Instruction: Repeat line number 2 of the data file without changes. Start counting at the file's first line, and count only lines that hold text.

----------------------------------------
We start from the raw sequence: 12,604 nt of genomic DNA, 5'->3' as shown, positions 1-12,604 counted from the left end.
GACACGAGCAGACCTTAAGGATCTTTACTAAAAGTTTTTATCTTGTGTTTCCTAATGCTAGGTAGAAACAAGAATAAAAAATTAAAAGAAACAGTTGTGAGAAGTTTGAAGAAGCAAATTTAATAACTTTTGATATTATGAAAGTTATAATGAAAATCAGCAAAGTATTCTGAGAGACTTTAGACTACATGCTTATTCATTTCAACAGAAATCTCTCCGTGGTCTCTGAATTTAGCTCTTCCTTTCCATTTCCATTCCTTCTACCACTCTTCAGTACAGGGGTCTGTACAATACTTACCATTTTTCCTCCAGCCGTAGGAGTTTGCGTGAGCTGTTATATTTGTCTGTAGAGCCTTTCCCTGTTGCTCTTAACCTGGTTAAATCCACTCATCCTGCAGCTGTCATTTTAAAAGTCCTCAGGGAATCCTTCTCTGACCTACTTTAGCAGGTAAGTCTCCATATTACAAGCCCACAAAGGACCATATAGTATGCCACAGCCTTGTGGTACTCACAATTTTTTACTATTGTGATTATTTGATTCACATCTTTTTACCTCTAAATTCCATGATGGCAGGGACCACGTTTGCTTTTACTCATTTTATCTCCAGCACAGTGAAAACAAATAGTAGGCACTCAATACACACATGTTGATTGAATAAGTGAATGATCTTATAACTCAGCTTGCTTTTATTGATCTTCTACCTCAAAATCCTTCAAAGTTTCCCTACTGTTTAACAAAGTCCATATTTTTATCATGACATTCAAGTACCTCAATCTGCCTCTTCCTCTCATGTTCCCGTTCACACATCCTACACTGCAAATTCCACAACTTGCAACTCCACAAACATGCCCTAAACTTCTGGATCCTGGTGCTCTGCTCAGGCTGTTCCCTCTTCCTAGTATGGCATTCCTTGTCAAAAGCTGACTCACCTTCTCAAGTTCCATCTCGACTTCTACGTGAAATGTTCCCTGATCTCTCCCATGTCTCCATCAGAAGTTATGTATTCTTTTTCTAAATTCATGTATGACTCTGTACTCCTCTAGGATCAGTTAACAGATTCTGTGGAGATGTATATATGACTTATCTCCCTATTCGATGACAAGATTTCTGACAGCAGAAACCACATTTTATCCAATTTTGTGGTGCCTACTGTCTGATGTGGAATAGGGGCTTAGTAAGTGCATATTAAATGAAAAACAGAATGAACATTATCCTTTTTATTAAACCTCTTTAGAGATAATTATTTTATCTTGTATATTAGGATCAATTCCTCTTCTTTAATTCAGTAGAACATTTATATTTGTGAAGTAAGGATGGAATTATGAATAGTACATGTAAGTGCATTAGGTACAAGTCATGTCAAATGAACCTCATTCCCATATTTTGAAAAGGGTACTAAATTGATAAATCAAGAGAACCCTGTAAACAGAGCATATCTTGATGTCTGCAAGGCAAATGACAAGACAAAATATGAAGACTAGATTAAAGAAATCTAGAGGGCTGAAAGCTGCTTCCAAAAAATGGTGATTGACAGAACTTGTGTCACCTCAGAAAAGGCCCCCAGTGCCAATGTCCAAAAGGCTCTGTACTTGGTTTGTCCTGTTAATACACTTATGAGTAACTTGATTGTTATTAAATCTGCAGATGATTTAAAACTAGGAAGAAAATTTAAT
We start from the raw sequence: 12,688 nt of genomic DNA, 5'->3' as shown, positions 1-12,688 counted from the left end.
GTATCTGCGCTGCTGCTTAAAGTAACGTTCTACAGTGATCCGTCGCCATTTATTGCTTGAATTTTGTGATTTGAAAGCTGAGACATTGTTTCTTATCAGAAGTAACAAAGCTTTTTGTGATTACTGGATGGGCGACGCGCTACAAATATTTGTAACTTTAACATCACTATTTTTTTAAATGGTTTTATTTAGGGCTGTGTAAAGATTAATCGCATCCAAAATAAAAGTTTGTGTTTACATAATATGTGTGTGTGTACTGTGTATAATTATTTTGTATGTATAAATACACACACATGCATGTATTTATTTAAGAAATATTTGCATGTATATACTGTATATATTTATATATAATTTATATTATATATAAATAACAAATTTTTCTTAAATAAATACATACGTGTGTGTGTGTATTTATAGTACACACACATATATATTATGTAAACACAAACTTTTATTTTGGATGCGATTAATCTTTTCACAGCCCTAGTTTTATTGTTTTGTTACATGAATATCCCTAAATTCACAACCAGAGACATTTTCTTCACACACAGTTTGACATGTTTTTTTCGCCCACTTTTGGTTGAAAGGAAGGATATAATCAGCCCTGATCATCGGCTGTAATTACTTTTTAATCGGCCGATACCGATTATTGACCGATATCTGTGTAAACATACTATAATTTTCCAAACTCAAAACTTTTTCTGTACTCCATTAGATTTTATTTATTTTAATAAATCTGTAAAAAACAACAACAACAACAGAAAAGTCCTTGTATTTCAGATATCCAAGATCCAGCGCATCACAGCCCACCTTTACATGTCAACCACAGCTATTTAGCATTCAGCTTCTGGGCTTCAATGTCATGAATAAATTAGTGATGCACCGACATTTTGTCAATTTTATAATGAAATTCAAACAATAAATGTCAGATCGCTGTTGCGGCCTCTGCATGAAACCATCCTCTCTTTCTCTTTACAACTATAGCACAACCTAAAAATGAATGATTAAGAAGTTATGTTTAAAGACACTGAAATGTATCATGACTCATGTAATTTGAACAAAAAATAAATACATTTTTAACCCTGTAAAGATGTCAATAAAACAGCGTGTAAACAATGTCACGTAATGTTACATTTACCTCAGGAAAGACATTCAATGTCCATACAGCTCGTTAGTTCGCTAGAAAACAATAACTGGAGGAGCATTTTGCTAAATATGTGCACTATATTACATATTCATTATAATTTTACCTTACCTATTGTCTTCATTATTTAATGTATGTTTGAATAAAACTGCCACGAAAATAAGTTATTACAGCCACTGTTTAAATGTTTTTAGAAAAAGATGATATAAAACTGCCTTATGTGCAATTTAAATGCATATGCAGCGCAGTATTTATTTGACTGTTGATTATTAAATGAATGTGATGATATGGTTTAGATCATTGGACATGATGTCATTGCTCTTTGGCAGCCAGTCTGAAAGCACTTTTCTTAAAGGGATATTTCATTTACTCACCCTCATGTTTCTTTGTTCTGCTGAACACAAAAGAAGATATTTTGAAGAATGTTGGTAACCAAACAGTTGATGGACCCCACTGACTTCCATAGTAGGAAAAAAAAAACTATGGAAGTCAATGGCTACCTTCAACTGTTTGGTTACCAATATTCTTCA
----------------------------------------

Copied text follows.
GACACGAGCAGACCTTAAGGATCTTTACTAAAAGTTTTTATCTTGTGTTTCCTAATGCTAGGTAGAAACAAGAATAAAAAATTAAAAGAAACAGTTGTGAGAAGTTTGAAGAAGCAAATTTAATAACTTTTGATATTATGAAAGTTATAATGAAAATCAGCAAAGTATTCTGAGAGACTTTAGACTACATGCTTATTCATTTCAACAGAAATCTCTCCGTGGTCTCTGAATTTAGCTCTTCCTTTCCATTTCCATTCCTTCTACCACTCTTCAGTACAGGGGTCTGTACAATACTTACCATTTTTCCTCCAGCCGTAGGAGTTTGCGTGAGCTGTTATATTTGTCTGTAGAGCCTTTCCCTGTTGCTCTTAACCTGGTTAAATCCACTCATCCTGCAGCTGTCATTTTAAAAGTCCTCAGGGAATCCTTCTCTGACCTACTTTAGCAGGTAAGTCTCCATATTACAAGCCCACAAAGGACCATATAGTATGCCACAGCCTTGTGGTACTCACAATTTTTTACTATTGTGATTATTTGATTCACATCTTTTTACCTCTAAATTCCATGATGGCAGGGACCACGTTTGCTTTTACTCATTTTATCTCCAGCACAGTGAAAACAAATAGTAGGCACTCAATACACACATGTTGATTGAATAAGTGAATGATCTTATAACTCAGCTTGCTTTTATTGATCTTCTACCTCAAAATCCTTCAAAGTTTCCCTACTGTTTAACAAAGTCCATATTTTTATCATGACATTCAAGTACCTCAATCTGCCTCTTCCTCTCATGTTCCCGTTCACACATCCTACACTGCAAATTCCACAACTTGCAACTCCACAAACATGCCCTAAACTTCTGGATCCTGGTGCTCTGCTCAGGCTGTTCCCTCTTCCTAGTATGGCATTCCTTGTCAAAAGCTGACTCACCTTCTCAAGTTCCATCTCGACTTCTACGTGAAATGTTCCCTGATCTCTCCCATGTCTCCATCAGAAGTTATGTATTCTTTTTCTAAATTCATGTATGACTCTGTACTCCTCTAGGATCAGTTAACAGATTCTGTGGAGATGTATATATGACTTATCTCCCTATTCGATGACAAGATTTCTGACAGCAGAAACCACATTTTATCCAATTTTGTGGTGCCTACTGTCTGATGTGGAATAGGGGCTTAGTAAGTGCATATTAAATGAAAAACAGAATGAACATTATCCTTTTTATTAAACCTCTTTAGAGATAATTATTTTATCTTGTATATTAGGATCAATTCCTCTTCTTTAATTCAGTAGAACATTTATATTTGTGAAGTAAGGATGGAATTATGAATAGTACATGTAAGTGCATTAGGTACAAGTCATGTCAAATGAACCTCATTCCCATATTTTGAAAAGGGTACTAAATTGATAAATCAAGAGAACCCTGTAAACAGAGCATATCTTGATGTCTGCAAGGCAAATGACAAGACAAAATATGAAGACTAGATTAAAGAAATCTAGAGGGCTGAAAGCTGCTTCCAAAAAATGGTGATTGACAGAACTTGTGTCACCTCAGAAAAGGCCCCCAGTGCCAATGTCCAAAAGGCTCTGTACTTGGTTTGTCCTGTTAATACACTTATGAGTAACTTGATTGTTATTAAATCTGCAGATGATTTAAAACTAGGAAGAAAATTTAAT